Industrial Electricians

(NOC 7242)

in All Trades and Transportation

Industrial electricians install, maintain, test, troubleshoot and repair industrial electrical equipment and associated electrical and electronic controls. They work for electrical contractors and maintenance departments of factories, plants, mines, shipyards and other industrial businesses.

Job Outlook

Good

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  • Estimate Strong growth employment change, 2021-2023
  • Estimate 125 openings due to growth and retirements, 2021-2023
  • Estimate Moderate rate of unemployment in 2022

Compared to: All Trades and Transportation

  • Estimate 4040 employment change, 2021-2023
  • Estimate 8425 openings due to growth and retirements, 2021-2023
  • Estimate rate of unemployment not available for these occupation.

The employment outlook over the next few years for this occupational group is “good”, which indicates the chances of a qualified individual finding work is better than average when compared to other occupations in Nova Scotia. This is a fairly large occupation in Nova Scotia so job opportunities occur fairly regularly. The number employed in this occupation is expected to grow significantly over the next few years, which will provide additional opportunities for employment. With a moderate percent of workers being 55 years of age and older, retirements are expected to contribute somewhat to employment opportunities over the coming years. Industrial Electricians most commonly work full-time hours. Furthermore, the jobs may either be permanent or temporary positions, as both are common. With employment conditions being somewhat seasonal, periods of downtime or layoff throughout the year affect some workers. Also, a average portion of the workforce is self-employed, so having the option to "work for yourself" may appeal to some individuals’ interests/motivations.

The median employment income for 41% of Industrial Electricians who worked full-time, year-round in 2015 was $73,141. Across all occupations in Nova Scotia, 59% of those who worked full-time year round had a median employment income of $43,600.
(Source: 2016 Census)

Hourly Pay

$20.00

Minimum

$32.00

Median

$39.80

Maximum

Annual Pay

$25,547

Minimum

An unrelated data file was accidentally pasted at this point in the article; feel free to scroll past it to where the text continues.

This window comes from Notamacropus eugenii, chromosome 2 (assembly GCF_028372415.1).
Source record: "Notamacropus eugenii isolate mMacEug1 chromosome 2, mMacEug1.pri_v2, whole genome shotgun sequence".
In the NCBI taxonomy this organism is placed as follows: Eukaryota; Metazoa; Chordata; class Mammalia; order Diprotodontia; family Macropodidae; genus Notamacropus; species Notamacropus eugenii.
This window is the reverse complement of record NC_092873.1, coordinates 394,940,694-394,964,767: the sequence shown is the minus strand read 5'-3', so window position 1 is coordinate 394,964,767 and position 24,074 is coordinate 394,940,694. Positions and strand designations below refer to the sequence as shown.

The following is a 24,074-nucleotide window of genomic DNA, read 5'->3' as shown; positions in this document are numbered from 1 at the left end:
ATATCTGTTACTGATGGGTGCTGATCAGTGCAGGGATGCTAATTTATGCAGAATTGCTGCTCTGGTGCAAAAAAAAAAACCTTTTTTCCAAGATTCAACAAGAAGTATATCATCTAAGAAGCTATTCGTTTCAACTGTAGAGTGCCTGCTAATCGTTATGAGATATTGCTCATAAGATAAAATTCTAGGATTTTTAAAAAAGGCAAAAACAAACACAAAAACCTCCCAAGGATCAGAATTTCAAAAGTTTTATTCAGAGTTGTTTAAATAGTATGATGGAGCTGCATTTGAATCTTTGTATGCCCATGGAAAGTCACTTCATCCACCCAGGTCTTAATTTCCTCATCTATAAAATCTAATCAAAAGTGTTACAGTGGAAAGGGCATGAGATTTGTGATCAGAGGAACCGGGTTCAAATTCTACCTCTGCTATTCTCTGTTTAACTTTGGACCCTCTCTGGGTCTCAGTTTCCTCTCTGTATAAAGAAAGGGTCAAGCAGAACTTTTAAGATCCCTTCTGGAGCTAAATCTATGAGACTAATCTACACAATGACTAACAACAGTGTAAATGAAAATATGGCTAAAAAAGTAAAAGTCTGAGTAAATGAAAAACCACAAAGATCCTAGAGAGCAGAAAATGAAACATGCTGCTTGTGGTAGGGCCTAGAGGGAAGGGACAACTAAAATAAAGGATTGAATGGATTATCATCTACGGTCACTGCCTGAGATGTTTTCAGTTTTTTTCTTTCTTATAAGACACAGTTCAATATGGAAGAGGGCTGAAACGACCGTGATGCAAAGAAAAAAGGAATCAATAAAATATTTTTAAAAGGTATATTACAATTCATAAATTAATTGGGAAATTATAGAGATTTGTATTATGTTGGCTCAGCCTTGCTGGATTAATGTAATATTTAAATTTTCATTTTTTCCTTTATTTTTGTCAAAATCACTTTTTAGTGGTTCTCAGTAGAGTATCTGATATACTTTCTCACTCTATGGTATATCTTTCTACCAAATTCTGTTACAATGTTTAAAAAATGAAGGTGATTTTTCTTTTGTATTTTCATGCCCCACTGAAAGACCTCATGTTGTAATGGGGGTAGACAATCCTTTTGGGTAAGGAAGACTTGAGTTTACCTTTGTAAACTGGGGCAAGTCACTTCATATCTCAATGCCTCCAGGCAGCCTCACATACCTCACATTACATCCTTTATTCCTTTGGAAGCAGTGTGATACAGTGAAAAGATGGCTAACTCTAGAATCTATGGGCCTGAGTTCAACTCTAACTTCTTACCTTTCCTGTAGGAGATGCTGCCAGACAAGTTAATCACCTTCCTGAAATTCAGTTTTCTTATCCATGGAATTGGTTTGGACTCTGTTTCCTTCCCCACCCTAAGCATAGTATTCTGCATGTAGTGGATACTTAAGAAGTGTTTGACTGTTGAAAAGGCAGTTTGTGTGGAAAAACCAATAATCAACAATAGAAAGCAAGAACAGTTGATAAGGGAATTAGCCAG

$69,719

Median

$122,683

Maximum

Compared to: All Trades and Transportation

Hourly Pay

$13.50

Minimum

$27.25

Median

$35.50

Maximum

Annual Pay

$7,580

Minimum

$37,269

Median

$79,787

Maximum

About the job

Nature of work

Industrial electricians install, maintain, test, troubleshoot and repair industrial electrical equipment and associated electrical and electronic controls. They work for electrical contractors and maintenance departments of factories, plants, mines, shipyards and other industrial businesses.

Job duties

Industrial electricians:

  • Read and interpret drawings, blueprints, schematics, and electrical code specifications to determine layout of industrial electrical equipment installations.
  • Install, examine, replace, or repair electrical wiring, receptacles, switch boxes, conduits, feeders, fibre-optic and coaxial cable assemblies, lighting fixtures and other electrical components.
  • Test electrical and electronic equipment and components for continuity, current, voltage and resistance.
  • Maintain, repair, install and test switchgear, transformers, switchboard meters, regulators, and reactors.
  • Maintain, repair, test and install electrical motors, generators, alternators, industrial storage batteries and hydraulic and pneumatic electrical control systems.
  • Troubleshoot, maintain and repair industrial, electrical, and electronic control systems and other related devices.
  • Conduct preventive maintenance programs and keep maintenance records.
  • May install, maintain, and calibrate industrial instrumentation and related devices.

Sample job titles

  • industrial electrician
  • maintenance electrician - industrial
  • marine electrician
  • mine electrician
  • plant electrician
  • plant maintenance electrician
  • rig electrician
  • ship's electrician

Skills

  • This work requires good mechanical and electrical skills. You should have a strong background in mathematics and the sciences. Basic calculation and blueprint-reading skills are needed. You must also be able to follow instructions and be comfortable working with tools. Good eyesight, colour vision, and hand-eye coordination are necessary.

Job requirements

  • High school is usually required.
  • A four- or five-year industrial electrician apprenticeship program or a combination of over five years of work experience in the trade and some high school, college or industry courses in industrial electrical equipment is usually required to be eligible for trade certification.
  • Trade certification for industrial electricians is voluntary in Nova Scotia.
  • Additional construction electrician certification may be required for industrial electricians when the employers are not owners of the industrial electrical equipment.
  • Red Seal Endorsement (RSE) is also available to qualified industrial electricians upon successful completion of the interprovincial Red Seal examination.

Other considerations